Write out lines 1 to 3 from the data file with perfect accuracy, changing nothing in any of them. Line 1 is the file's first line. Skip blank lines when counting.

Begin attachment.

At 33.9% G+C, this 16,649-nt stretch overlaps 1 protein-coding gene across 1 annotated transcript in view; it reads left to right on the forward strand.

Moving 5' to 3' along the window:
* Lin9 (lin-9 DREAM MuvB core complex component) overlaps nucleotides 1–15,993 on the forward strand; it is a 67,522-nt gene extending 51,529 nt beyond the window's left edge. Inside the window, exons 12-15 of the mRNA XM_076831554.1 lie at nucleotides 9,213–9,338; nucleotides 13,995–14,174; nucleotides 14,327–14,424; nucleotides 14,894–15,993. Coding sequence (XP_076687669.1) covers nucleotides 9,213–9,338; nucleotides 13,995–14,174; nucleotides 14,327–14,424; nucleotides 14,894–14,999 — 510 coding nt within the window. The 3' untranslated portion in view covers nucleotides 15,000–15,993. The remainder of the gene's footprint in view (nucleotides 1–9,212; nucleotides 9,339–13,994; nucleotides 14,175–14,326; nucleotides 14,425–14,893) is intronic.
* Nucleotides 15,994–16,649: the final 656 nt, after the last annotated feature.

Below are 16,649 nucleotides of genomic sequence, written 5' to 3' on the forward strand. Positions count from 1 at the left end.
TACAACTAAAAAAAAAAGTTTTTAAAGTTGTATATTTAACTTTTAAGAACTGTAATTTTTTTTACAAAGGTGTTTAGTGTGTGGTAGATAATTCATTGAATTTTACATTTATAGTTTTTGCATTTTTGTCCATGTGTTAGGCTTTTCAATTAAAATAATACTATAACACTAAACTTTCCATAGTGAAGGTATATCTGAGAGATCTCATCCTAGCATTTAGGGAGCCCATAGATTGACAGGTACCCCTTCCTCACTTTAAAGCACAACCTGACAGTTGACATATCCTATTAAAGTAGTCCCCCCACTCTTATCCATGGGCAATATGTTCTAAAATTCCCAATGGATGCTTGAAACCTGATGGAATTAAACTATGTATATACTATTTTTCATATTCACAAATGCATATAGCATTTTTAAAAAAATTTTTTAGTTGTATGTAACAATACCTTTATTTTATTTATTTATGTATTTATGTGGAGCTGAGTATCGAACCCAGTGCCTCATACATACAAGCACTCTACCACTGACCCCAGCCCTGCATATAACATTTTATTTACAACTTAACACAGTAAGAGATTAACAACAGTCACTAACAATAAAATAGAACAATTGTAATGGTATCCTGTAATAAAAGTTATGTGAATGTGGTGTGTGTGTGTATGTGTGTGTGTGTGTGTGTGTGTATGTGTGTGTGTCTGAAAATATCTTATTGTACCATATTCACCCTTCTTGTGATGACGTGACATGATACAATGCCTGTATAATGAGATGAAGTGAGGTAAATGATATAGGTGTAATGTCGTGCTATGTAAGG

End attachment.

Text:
At 33.9% G+C, this 16,649-nt stretch overlaps 1 protein-coding gene across 1 annotated transcript in view; it reads left to right on the forward strand.

Moving 5' to 3' along the window:
* Lin9 (lin-9 DREAM MuvB core complex component) overlaps nucleotides 1–15,993 on the forward strand; it is a 67,522-nt gene extending 51,529 nt beyond the window's left edge. Inside the window, exons 12-15 of the mRNA XM_076831554.1 lie at nucleotides 9,213–9,338; nucleotides 13,995–14,174; nucleotides 14,327–14,424; nucleotides 14,894–15,993. Coding sequence (XP_076687669.1) covers nucleotides 9,213–9,338; nucleotides 13,995–14,174; nucleotides 14,327–14,424; nucleotides 14,894–14,999 — 510 coding nt within the window. The 3' untranslated portion in view covers nucleotides 15,000–15,993. The remainder of the gene's footprint in view (nucleotides 1–9,212; nucleotides 9,339–13,994; nucleotides 14,175–14,326; nucleotides 14,425–14,893) is intronic.